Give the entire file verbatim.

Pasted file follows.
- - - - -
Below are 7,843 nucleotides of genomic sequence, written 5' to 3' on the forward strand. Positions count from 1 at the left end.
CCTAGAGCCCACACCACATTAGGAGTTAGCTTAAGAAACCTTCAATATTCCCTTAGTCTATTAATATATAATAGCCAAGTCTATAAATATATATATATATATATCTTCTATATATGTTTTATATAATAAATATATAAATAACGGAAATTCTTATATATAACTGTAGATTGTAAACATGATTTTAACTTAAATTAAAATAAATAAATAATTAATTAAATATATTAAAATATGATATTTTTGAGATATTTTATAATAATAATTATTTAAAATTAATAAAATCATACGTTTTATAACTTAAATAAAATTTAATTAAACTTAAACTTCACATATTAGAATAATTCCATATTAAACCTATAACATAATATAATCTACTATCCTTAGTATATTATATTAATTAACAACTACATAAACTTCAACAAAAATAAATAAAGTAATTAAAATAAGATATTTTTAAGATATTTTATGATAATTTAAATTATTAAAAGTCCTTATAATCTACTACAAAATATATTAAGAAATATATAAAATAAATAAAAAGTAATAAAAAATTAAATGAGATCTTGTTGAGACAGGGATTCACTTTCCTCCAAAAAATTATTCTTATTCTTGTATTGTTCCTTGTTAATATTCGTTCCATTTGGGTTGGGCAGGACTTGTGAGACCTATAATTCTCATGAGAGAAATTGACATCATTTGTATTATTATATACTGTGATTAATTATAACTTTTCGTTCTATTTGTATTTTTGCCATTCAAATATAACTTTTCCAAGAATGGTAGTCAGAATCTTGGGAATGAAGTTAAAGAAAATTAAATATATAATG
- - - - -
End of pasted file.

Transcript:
Below are 7,843 nucleotides of genomic sequence, written 5' to 3' on the forward strand. Positions count from 1 at the left end.
CCTAGAGCCCACACCACATTAGGAGTTAGCTTAAGAAACCTTCAATATTCCCTTAGTCTATTAATATATAATAGCCAAGTCTATAAATATATATATATATATATCTTCTATATATGTTTTATATAATAAATATATAAATAACGGAAATTCTTATATATAACTGTAGATTGTAAACATGATTTTAACTTAAATTAAAATAAATAAATAATTAATTAAATATATTAAAATATGATATTTTTGAGATATTTTATAATAATAATTATTTAAAATTAATAAAATCATACGTTTTATAACTTAAATAAAATTTAATTAAACTTAAACTTCACATATTAGAATAATTCCATATTAAACCTATAACATAATATAATCTACTATCCTTAGTATATTATATTAATTAACAACTACATAAACTTCAACAAAAATAAATAAAGTAATTAAAATAAGATATTTTTAAGATATTTTATGATAATTTAAATTATTAAAAGTCCTTATAATCTACTACAAAATATATTAAGAAATATATAAAATAAATAAAAAGTAATAAAAAATTAAATGAGATCTTGTTGAGACAGGGATTCACTTTCCTCCAAAAAATTATTCTTATTCTTGTATTGTTCCTTGTTAATATTCGTTCCATTTGGGTTGGGCAGGACTTGTGAGACCTATAATTCTCATGAGAGAAATTGACATCATTTGTATTATTATATACTGTGATTAATTATAACTTTTCGTTCTATTTGTATTTTTGCCATTCAAATATAACTTTTCCAAGAATGGTAGTCAGAATCTTGGGAATGAAGTTAAAGAAAATTAAATATATAATG